If you choose to follow a predetermined narrative of victimhood in which you, the lonely sufferer, survives the onslaught of iniquities and toils that are placed on your weary head moment after moment, day after day, week after week, you will experience a reality which fits precisely into your chosen world-thought-paradigm.
If you choose to follow a lifelong narrative of scientific reductionism in which you, the seeker of truth in its purest form, shed doubt on the simplistic and naive claims to understanding and contentedness of your fellow man, traveling ever deeper into the Marianas crevice of minutiae and constituent parts, you will inevitably find an endless string of fascinating becauses with which to occupy your chosen world-thought-paradigm.
The end result, if one can believe in an end after such a beginning and middle, is that we as individuals are left with a final (initial?) choice. After taking inventory of your hopes and dreams, what reality will you live in?
I was really emotional when I read your post, angry was just one of the sides but I don’t think I was even harsh with this. Reading something with no hope but a contemplating babble about humanity was the biggest waste of time I could have done to myself.
Well, I will agree with you that it is babble, I wrote it during a bout of insomnia brought on by mono and didn’t think to make it very concise or accessible, but I do hope that I can clarify the point a little so that you don’t feel it was a waste of your time.
What I was aiming at was an attempt to bring to people’s attention the arbitrary nature of their thought processes. The millions of split second and unconscious choices that someone makes simply about how to speak or interpreting the meaning of a sentence. When one becomes aware of the potential to choose the pattern of thoughts we live with, this awareness gives creative power to the individual. If you choose how to think, then you choose the “truth” of the world around you.
In so many ways I am limited by my upbringing, my education, the books I’ve read and the movies I watch. I’m limited by the perspectives and attitudes of my friends and family, I’m limited by the news I watch/read and the things I do on a daily basis. The chance circumstances of my life determine for me the way that I interpret the world around me.
Example: When I am hungry, I open my refrigerator door and check for easily accessible food. The packages and labeling inform me as to what matter I want to put in my body to fuel me for a while and I don’t think twice about drinking a glass of milk.
If I think about it though, I don’t have any knowledge of how these food products came to be, the creatures they came from, the men/women who spent hours of time and effort to raise them from little seeds in a field, the worry that may have crossed their minds after a big storm.
I don’t think about discarding the packaging, which often is plastic, and where my tons of trash ends up in a week, a month, a year. Is it in a landfill? On the side of the street somewhere? Floating in the ocean? Will my banana peel provide nutrients for microorganisms?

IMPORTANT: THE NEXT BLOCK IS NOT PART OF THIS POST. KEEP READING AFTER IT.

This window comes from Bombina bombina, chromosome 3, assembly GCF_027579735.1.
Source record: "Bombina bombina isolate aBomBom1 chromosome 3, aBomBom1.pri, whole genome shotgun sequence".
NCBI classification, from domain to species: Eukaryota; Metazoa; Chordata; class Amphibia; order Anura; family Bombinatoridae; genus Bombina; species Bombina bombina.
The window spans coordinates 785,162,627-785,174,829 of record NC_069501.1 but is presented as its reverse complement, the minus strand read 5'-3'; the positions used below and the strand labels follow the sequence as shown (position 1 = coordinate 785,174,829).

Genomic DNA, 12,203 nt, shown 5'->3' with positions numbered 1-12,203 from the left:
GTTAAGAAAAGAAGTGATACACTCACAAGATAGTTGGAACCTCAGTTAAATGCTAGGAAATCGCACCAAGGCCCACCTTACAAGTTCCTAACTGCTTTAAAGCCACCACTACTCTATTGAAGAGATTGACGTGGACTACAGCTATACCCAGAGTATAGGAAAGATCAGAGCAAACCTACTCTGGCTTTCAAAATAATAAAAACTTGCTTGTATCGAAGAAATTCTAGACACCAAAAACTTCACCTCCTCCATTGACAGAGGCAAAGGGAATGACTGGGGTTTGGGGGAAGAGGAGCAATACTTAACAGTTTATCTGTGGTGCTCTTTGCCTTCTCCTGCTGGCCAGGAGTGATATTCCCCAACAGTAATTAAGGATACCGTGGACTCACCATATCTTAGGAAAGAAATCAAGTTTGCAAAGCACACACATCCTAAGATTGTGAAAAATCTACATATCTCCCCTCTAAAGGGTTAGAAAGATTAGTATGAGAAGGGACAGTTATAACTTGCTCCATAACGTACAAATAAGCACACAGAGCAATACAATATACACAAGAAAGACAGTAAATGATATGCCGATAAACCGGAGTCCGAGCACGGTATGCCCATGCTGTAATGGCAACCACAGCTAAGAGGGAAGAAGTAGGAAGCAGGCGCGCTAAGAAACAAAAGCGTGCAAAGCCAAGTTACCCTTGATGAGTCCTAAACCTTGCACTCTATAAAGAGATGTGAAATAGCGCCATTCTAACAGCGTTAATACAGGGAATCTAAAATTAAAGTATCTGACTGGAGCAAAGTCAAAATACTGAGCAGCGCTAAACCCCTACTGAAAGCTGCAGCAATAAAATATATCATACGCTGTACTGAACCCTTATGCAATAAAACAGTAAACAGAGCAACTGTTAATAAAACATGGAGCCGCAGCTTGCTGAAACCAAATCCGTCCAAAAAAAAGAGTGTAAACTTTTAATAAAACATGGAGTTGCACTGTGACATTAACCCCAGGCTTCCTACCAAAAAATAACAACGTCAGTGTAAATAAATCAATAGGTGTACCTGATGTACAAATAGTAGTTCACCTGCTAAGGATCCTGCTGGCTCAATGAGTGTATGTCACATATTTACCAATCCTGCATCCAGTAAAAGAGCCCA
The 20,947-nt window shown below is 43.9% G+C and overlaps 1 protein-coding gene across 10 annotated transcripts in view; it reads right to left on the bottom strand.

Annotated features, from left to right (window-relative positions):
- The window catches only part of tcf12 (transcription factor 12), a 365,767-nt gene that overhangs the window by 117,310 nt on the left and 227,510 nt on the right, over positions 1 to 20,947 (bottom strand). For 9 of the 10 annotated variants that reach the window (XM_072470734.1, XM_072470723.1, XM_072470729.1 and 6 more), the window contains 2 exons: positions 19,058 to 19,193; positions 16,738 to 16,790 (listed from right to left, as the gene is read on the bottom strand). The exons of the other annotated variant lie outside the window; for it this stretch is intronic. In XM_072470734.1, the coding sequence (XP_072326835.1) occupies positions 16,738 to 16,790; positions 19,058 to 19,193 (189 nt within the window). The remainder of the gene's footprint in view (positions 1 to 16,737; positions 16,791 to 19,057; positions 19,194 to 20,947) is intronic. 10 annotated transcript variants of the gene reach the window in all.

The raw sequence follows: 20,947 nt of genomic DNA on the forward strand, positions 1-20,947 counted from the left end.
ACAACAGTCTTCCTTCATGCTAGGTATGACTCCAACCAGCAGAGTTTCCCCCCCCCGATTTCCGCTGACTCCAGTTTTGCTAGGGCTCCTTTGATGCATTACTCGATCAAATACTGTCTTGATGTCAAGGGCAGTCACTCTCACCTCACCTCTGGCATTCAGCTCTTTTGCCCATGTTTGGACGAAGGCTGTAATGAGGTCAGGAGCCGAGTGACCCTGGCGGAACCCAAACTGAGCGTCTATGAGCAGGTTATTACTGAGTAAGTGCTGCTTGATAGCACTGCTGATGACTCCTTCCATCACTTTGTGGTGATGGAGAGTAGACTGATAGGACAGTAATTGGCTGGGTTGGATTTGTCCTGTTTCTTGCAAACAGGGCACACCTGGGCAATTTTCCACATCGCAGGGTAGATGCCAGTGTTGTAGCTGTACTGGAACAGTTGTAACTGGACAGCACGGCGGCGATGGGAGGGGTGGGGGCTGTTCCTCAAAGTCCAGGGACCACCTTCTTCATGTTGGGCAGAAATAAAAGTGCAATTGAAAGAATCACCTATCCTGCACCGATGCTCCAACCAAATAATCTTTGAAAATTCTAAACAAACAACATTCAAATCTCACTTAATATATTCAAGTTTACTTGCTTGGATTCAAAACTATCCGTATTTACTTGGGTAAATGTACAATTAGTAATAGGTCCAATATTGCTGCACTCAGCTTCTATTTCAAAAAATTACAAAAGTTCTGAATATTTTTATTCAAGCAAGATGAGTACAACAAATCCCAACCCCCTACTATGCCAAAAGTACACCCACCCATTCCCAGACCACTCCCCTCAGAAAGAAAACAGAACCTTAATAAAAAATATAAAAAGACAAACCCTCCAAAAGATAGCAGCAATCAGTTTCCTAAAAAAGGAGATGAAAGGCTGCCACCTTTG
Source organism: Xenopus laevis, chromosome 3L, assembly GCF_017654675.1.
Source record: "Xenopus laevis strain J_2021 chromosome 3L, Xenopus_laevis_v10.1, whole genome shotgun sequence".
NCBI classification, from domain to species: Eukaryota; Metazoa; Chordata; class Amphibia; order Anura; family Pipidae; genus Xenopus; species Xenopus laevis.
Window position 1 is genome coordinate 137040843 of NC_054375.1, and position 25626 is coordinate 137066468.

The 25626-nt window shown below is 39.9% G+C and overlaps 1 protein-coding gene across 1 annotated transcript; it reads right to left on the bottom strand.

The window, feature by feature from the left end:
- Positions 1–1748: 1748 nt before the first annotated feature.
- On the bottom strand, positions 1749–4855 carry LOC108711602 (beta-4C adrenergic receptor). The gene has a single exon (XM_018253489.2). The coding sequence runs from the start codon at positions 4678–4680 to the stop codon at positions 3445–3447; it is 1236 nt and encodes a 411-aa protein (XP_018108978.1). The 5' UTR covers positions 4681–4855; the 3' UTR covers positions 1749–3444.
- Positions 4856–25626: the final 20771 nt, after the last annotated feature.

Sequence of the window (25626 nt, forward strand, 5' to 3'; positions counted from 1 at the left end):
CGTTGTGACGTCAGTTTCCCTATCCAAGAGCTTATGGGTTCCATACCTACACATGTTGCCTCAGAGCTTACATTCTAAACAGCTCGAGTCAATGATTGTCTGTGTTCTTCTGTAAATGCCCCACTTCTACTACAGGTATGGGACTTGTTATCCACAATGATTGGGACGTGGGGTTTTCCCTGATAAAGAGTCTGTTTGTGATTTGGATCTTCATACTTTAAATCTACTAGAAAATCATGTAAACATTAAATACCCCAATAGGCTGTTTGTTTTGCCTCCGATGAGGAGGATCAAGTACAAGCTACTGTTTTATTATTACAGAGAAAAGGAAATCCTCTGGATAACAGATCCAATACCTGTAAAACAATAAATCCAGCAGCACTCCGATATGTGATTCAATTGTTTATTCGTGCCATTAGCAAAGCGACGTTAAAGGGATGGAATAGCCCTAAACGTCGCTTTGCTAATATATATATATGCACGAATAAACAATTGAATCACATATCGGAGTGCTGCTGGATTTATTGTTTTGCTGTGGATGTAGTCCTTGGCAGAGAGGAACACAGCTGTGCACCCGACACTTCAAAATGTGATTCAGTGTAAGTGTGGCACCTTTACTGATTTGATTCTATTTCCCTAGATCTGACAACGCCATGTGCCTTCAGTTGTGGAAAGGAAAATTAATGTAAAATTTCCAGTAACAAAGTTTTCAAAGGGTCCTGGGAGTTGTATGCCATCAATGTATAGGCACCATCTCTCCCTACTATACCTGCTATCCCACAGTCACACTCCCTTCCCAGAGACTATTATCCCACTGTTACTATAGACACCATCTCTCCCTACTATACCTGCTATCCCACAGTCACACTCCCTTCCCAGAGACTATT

Do I think about what kind of person I am trying to be by buying fresh produce instead of frozen or canned vegetables? Is it because I’ve been told it’s healthier that I believe that to be true? What chemicals or genetic modifications are in the green pepper I just cut up?
Is food truly fuel? Can’t food be thought of as building materials as well? Will the complex carbs in these ramen noodles be chemically rearranged to patch a tear in my gastrointestinal tract? Will the sodium in the salt packet serve to transfer the electrical signals of through my neurons to facilitate a thought tomorrow?
It’s questions and choices like these that arise when people stop taking their lives for granted and started to live consciously in an effort to become some new version of themselves. If I want to live a better life, I have to choose that life for myself, and make it a continuously chosen part of my every day life.
That was probably too long and rambling too, but hopefully it helps make the original post more clear.
It definitely clears up more who you are as a person.
Example: When I am hungry, I open my refrigerator door and check for easily accessible food.”
When I am hungry I don’t think.
Is food truly fuel? Can’t food be thought of as building materials as well? Will the complex carbs in these ramen noodles be chemically rearranged to patch a tear in my gastrointestinal tract? Will the sodium in the salt packet serve to transfer the electrical signals of through my neurons to facilitate a thought tomorrow?”
What you get energy from is your choice. It’s crazy you don’t know that.
Maybe the habit of having everything too complex for the sake of communication isn’t helping? What do you think?
Infinite bullshit you created on your own while asking your own nature?
You might die of hunger from so much unnecessary ways to get attention.
Believe it or not I am still able to eat normally, I just think about what I do instead of assuming every choice I make is correct. My point, which I see you are missing is simply this. Because people don’t think about their actions enough, they make the wrong decisions. My explanation of food was meant to show that there are important things which should be taken into consideration when you make simple decisions in your every day life that can change everything about your every day life. Not thinking is not something to proud of.
I have a very short attention span when it comes to reading, but I did pick up on…
“But sanity is not the object of the post-modern project. In fact, it may even be its antithesis!”
Absolutely, the powerful will distract those with the potential to destroy them until their power is so great that those are no longer able to destroy them.
Basically, people used to work to survive, now people work so the powerful can survive.
With automation and product convergence technologies, most of the work to attain what we need and what we want can be done by machines, working became about building a consumer base, but working also stands to keep regular humans out of the political arena, because they are too distracted and tired to care.